Social media enthusiasts are in a frenzy over real-time platforms like Periscope. The idea that our lives can be streamed over the Internet as we live them is attractive to some. But for others, there is a downside, as demonstrated by the arrest of a Florida woman on Saturday.
"The police in Lakeland, Fla., said in a statement that 911 dispatchers started receiving calls Saturday from viewers who were watching a woman broadcasting herself while apparently driving drunk, using the live-streaming app Periscope," writes Christine Hauser in the New York Times.
The woman invited her Periscope viewers to follow her as she went bar-hopping. "At first, the police statement said, after she got behind the wheel, two viewers sent her text messages, telling her to pull over before she killed herself or someone else," writes Hauser.
During the live stream, which has subsequently been published by WFTV in Orlando, Fla., the woman stated that she was drunk and appeared to be lost. She saw that there were 57 people watching her Periscope and asked, "So where am I right now, people?"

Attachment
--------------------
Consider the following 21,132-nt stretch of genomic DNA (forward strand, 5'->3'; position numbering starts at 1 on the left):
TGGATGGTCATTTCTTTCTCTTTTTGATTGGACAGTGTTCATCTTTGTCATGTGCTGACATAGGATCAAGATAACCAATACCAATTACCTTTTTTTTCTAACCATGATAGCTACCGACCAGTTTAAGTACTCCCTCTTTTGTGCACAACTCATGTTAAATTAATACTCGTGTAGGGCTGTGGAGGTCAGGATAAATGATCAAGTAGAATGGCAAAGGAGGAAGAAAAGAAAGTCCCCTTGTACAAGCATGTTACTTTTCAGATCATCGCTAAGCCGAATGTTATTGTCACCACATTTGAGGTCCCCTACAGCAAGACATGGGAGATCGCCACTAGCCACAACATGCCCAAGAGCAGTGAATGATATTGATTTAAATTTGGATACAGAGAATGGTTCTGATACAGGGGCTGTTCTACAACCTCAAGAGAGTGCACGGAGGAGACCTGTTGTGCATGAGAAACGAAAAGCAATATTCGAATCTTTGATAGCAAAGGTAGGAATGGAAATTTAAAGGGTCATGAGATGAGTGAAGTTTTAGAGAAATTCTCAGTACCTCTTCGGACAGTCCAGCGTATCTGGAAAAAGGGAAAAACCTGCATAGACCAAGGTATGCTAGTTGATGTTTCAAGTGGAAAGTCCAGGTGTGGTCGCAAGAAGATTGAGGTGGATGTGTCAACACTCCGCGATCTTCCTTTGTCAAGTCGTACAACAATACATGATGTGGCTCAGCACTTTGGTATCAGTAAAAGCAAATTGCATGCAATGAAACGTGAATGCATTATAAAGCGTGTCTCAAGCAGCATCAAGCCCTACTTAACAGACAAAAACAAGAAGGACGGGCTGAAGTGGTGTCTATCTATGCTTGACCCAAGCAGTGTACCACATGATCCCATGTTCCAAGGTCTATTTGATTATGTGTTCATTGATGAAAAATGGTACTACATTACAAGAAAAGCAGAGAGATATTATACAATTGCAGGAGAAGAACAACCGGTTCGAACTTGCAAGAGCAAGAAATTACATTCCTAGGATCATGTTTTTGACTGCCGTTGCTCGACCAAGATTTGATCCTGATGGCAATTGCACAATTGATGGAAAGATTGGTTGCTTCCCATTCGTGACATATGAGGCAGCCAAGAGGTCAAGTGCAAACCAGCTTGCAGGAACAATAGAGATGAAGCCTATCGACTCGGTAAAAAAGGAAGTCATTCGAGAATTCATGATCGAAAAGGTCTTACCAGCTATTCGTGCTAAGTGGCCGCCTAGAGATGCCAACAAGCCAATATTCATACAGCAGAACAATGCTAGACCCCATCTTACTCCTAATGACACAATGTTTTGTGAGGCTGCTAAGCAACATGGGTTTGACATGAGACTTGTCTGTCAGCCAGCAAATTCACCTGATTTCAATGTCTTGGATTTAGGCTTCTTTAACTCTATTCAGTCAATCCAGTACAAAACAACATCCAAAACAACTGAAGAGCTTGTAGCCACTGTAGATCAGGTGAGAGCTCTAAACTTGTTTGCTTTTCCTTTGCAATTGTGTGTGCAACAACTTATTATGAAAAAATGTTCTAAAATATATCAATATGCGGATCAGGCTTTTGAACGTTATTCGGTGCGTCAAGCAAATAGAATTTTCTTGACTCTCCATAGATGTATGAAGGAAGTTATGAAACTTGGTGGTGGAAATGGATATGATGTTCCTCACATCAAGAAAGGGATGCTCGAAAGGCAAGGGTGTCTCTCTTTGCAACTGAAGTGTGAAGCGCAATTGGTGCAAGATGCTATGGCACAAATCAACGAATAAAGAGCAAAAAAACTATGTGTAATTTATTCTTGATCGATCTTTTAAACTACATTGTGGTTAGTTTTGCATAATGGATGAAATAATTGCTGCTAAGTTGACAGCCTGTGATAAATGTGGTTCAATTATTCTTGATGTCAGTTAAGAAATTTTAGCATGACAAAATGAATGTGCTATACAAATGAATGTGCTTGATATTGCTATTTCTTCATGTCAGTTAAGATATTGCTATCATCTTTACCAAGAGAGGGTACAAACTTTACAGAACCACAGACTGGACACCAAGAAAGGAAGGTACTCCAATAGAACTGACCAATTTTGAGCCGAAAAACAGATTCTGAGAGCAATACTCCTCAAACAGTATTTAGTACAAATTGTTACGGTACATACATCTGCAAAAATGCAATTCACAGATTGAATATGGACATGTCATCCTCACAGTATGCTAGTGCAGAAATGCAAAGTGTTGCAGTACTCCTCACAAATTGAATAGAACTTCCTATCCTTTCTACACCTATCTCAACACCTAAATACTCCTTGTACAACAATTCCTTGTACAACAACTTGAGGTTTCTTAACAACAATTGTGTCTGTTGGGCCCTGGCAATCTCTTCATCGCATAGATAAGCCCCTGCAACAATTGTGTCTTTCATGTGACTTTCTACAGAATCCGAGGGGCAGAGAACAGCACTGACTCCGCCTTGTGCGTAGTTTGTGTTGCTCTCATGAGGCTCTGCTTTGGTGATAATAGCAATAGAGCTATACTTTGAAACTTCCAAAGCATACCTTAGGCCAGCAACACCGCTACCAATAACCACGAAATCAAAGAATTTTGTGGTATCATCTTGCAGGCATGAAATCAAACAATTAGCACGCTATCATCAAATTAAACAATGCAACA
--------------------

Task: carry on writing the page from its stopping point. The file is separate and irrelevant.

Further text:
"Officers in Lakeland are not provided with access to Periscope through the department, the police statement said," writes Hauser. "But one officer had a personal account, which officers used to scrutinize the landscape, picking out landmarks to pin down where she was: a street called Carpenters Way."
The woman failed a roadside sobriety test and was arrested for drunk driving.
The episode is interesting because it brings up issues related to privacy and the public good. In this case, the woman was knowingly live streaming her own behavior, so any consequent loss of privacy can't really be grieved over. The fact that her viewers tried to caution her against drunk driving suggests a certain level of community support for healthy choices. Indeed, maybe the woman's choice to live steam herself breaking the law led to a better outcome than if she hadn't: she was arrested instead of involved in an car accident.